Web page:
Sometimes I think January is my favorite month of the gardening calendar. Temperatures plummet and the ground is frozen solid. Anything at all frost-tender succumbed to the cold months ago. My raised beds look suspiciously like burial vaults covered in mulch. Yet, in my mind’s eye, my 2018 veggie garden is flourishing.
You see, I’ve been reading seed catalogs.
The photos in the catalogs are designed to sell hope in the form of seeds. See how red and plump that tomato is? Buy these seeds and you’ll soon have some just the same. And look how many flowers blanket those leaves and stems. Surely your marigolds will be just as prolific!
I often wonder how much touch-up goes into those illustrations. Do they tie extra blooms to the petunias before they take the photo? Are the cornflowers really that blue? (And why do the leaves in the photo also have a blue tint? Could someone have tweaked the color balance just a bit?) Even the ground under the plants is perfect—a crumbly dark loam without a weed in sight.
It all reminds me a bit of the real estate ads that appeared in my hometown newspaper. “Cozy cottage” means the house is exceptionally tiny. “Handyman’s dream” means it’s falling down. And “view lot” means that if you stand in exactly the right spot, you can see a sliver of ocean between those two huge apartment buildings across the street.
How does one get past the glowing descriptions in seed catalogs? Not only do you have to read between the lines, you have to notice what they don’t say as well as what they do.
For starters, if there’s no mention of flavor, be concerned. Pretty tomatoes often have tough skins, or taste like cardboard. The longest carrots are rarely the sweetest or most tender. I can buy gorgeous groceries at the market. If I’m going to the trouble to grow my own, I expect results that taste at least that good.
Then there’s disease resistance, and what I call “climate fortitude.” How strong are these plants? Will they survive my frequently harsh growing conditions? Some tomatoes will set fruit at more extreme temperatures than average. That’s a bonus for high altitude gardeners. While most lettuce turns bitter and blooms in the heat of summer, some cultivars resist bolting longer, a benefit when a snowy spring turns into a scorching summer seemingly overnight.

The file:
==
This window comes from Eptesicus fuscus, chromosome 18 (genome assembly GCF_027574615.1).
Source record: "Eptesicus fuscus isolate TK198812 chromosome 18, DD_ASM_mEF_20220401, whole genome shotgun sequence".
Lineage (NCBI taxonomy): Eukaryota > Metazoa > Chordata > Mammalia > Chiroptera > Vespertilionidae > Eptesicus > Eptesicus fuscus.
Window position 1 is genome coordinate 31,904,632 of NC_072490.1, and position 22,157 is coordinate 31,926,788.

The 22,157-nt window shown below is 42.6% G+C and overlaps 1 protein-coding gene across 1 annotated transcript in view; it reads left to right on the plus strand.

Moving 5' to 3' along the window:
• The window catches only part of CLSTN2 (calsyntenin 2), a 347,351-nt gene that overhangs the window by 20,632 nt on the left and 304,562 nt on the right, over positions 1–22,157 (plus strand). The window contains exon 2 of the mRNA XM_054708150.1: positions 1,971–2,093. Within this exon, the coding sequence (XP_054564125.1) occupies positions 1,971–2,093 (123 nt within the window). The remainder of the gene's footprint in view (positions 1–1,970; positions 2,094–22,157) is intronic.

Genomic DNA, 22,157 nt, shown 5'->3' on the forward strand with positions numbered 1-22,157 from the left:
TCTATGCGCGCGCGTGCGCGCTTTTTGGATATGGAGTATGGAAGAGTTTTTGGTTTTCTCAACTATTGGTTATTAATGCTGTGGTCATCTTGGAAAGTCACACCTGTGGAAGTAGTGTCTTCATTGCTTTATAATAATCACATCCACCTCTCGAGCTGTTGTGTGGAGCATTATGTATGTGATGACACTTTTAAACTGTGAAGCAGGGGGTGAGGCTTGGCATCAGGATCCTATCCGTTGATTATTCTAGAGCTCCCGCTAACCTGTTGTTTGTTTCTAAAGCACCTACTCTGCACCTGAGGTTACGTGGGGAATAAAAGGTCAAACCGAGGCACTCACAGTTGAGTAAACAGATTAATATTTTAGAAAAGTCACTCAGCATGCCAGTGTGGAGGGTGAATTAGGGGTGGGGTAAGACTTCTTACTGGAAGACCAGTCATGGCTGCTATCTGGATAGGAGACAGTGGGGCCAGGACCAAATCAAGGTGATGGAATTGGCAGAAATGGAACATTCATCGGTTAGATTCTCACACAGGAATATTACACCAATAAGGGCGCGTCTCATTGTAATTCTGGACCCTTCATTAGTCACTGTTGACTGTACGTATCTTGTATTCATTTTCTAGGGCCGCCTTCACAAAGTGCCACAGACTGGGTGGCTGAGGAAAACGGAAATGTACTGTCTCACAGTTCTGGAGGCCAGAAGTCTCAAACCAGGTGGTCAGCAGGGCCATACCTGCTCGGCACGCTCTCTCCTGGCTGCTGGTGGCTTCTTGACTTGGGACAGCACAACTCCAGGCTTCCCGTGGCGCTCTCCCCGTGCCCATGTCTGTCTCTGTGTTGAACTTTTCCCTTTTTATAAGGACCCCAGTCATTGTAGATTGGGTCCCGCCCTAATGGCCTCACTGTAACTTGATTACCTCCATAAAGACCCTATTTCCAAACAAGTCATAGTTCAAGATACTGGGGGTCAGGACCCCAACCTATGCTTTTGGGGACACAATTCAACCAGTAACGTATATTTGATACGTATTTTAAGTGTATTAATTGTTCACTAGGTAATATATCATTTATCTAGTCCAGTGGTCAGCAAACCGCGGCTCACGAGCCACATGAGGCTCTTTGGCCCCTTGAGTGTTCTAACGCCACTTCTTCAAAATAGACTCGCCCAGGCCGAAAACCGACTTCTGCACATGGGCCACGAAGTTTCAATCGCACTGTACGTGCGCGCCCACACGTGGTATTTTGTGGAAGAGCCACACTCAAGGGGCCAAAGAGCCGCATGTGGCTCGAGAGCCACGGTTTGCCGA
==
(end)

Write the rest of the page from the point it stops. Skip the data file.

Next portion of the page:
Many cultivars have been bred to tolerate or resist diseases and other pests. “Tolerance” means that the plant gets the disease, such as powdery mildew, but continues to produce in spite of it. “Resistance” means that the plant doesn’t get infected in the first place.
A well-known example, Celebrity Tomatoes are resistant to Alternaria alternata (Crown Wilt), Fusarium Wilt Races 1 & 2, Mosaic Virus, Root-Knot Nematodes, Stemphylium (Gray Leaf Spot), and Verticillium Wilt. If you have issues with any of these diseases, this tomato may be a good option.
Inbred disease resistance should be mentioned in the product blurb, often indicated by a series of letters after the name: V, F1, F2, N, etc. If nothing is said, it’s very likely there’s no resistance to be had.
Then there are “days to maturity” or “days to harvest.” Most catalogs provide that information, at least for the vegetable seeds they sell—how long did it take for a particular variety to mature at their own trial gardens. (Remember, if you live somewhere with a different climate, your results may be vastly different. Since Colorado has cold nights even in the summer, I usually realign my expectations by doubling the days to maturity given in the catalog.)
I’ve been frustrated that this information is so rarely available for flowers; too often my flowers never bloom before the season ends, even when I start the seeds indoors. Happily, I’ve noticed that several of my favorite catalogs are starting to list “days to bloom.” Meanwhile, it pays to look for phrases such as “first to flower” or “extra early.” Shorter plants also tend to bloom in less time, so look for bedding or dwarfed cultivars.
The best catalogs give us the information we want without trying to be misleading. I’ve appreciated those companies—such as Johnny’s Selected Seeds, Pinetree Seeds, and the Vermont Bean Seed Company, to name just a few—for their willingness to make their catalogs so helpful. (There are many others as well.) At the same time, I shy away from the catalogs that make exaggerated claims, provide unrealistic illustrations, or refuse to accurately identify a particular plant.
With so many wonderful seed catalogs to get lost in, it’s no wonder that January is my favorite gardening month. It’s the anticipation:
“Well,” said Pooh, “what I like best,” and then he had to stop and think. Because although Eating Honey was a very good thing to do, there was a moment just before you began to eat it which was better than when you were, but he didn’t know what it was called.”